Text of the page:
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Joe Jacobs

I used to hum a lot as a child – could be irritating - so when I was about 8 my mother bought me a little Italian electric keyboard, about 3 octaves, with buttons that played whole chords (triads) for the left hand, similar to a (very) cheap accordion on legs.  I learned to play tunes by ear (the chord buttons helped), and to fiddle around, making my own improvisations. I didn’t rate popular music much at the time – 1955 – even when Cliff, the Shadows and those guys came along – I don’t think much of what I heard was very good in hindsight - although I liked playing my parents vinyl, which was mainly Bing Crosby, with the occasional nod to Frank, and Durante’s the Lost Chord.

My mother was right though. Music was always in my mind, whatever else I might seem to be involved in; that hum just never went away.

At some point I was given one of those huge electric radios with Hilversum on it, which went next to my bed, and that was how I discovered classical music.  I listened to nothing else really until I was 15, when on a family holiday in Spain, I happened to hear a station on one of those nasty built in bedside radios playing “You Really Got A Hold On Me” (1963?) by The Beatles.

Joe Jacobs

The fact that they did not write it was lost on me – not long before a conversation at the school dinner table had gone “Who’s your favourite composer?”, whereupon some wit had said “Lennon McCartney”, and I didn’t know what they were talking about – but after a diet of Bing Crosby, hearing cannon-like counterpoint in a pop song opened my eyes to the possibility that you didn’t need to be Beethoven to compose and play great music.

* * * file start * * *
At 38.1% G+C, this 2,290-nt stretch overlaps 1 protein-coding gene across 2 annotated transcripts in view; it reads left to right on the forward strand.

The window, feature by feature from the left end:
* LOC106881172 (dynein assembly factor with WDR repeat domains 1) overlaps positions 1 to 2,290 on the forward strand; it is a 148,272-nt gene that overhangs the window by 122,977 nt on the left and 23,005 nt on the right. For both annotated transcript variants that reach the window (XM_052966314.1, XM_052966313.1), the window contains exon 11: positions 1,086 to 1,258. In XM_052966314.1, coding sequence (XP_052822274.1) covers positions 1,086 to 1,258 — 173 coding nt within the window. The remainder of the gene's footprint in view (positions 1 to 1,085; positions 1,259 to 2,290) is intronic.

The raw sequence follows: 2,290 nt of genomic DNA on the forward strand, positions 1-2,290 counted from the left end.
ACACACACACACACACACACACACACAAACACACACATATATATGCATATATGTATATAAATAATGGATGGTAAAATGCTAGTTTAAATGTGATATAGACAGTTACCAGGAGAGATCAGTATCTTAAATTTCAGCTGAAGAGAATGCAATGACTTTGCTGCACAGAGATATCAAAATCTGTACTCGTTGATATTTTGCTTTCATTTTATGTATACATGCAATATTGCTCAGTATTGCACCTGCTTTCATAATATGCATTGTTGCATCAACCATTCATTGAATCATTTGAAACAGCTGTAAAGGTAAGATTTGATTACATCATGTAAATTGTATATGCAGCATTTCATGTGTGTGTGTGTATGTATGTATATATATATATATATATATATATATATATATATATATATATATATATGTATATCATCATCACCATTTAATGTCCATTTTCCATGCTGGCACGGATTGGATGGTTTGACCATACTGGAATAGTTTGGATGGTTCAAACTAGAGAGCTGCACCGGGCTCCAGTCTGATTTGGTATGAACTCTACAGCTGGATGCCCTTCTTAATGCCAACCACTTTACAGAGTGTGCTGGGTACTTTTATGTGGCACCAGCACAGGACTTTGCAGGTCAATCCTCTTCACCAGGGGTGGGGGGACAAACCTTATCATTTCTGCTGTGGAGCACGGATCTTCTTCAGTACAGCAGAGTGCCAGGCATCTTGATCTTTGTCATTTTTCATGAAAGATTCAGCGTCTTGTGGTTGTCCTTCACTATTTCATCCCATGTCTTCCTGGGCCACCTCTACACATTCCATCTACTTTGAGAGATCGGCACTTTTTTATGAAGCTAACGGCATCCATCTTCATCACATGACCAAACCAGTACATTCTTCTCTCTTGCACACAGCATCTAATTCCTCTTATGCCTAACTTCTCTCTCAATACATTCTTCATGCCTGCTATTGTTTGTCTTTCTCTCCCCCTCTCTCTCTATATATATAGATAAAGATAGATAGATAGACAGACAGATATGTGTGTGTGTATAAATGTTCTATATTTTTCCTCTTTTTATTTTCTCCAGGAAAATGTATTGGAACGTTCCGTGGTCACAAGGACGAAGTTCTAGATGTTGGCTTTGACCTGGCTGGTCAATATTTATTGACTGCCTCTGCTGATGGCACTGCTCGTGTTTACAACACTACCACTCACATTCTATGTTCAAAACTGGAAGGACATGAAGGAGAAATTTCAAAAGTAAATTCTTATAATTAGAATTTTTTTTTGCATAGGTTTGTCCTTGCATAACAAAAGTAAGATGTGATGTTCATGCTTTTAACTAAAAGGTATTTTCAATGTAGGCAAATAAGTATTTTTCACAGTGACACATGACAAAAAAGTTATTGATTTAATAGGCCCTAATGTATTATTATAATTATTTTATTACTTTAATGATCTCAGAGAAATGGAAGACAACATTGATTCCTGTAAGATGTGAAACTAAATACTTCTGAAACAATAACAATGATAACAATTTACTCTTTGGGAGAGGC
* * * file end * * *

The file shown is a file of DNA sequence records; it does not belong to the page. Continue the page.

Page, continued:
That was a big turning point; that big old radio picked up the pirate stations – Jonathan Peel - and by the time I got to university in ‘66 I’d caught up, and started up my own mobile dance disco with a college friend (Go, Ian), all that by the time ‘Hey Joe’ arrived.

After University I was at a bit of a loss for six months, and remember walking home after work (marketing research) through Soho past Ronnie Scott’s hearing ‘Hey Joe’ again, blasting out into the street – that’s how I learned of the great man’s death.

Shortly after, an old University buddy introduced me to a group of Slade art students who were looking to form a band; she introduced me as her ‘great keyboard player friend’ – she had never heard me play - the self-taught, buttons in the left hand, accordion fiddler.  I really wasn’t up to it, but I was up for it, and I learned fast in those days.  I got a Vox organ if I remember right (no accordion buttons), and then a Fender Rhodes, and eventually a Hammond to fit under it; off we went.

We called ourselves “One Hand Clap”, although “Rudi Tchaikovsky” was mooted by Lizzie in Notting Hill; we had some decent songs, but some indecent drugs, which rather undermined our effectiveness (not moi; I wasn’t an art student; I took ‘Modern History’, and where I’d gone that referred to the Fall Of The Roman Empire onwards!)

After One Hand Clap collapsed in smoke, I couldn’t leave it alone (the music scene), and answered ads in Melody Maker, eventually finding the guys who, as it happened, had not decided on a name, and welcomed Lizzie’s suggestion, (a character from a Micky Spillane novel).

Rudi lasted for just four years, but they were the best.  After Rudi, I changed course, and trained to be a Child Psychotherapist, working in the NHS for 35 years.  I loved that too, and I am so glad I found something almost as compelling as playing music.  But I still see myself as a musician in my soul, and as a band we do hear from each other every so often, which I suppose is how the live ‘tape’ has survived and resurfaces now.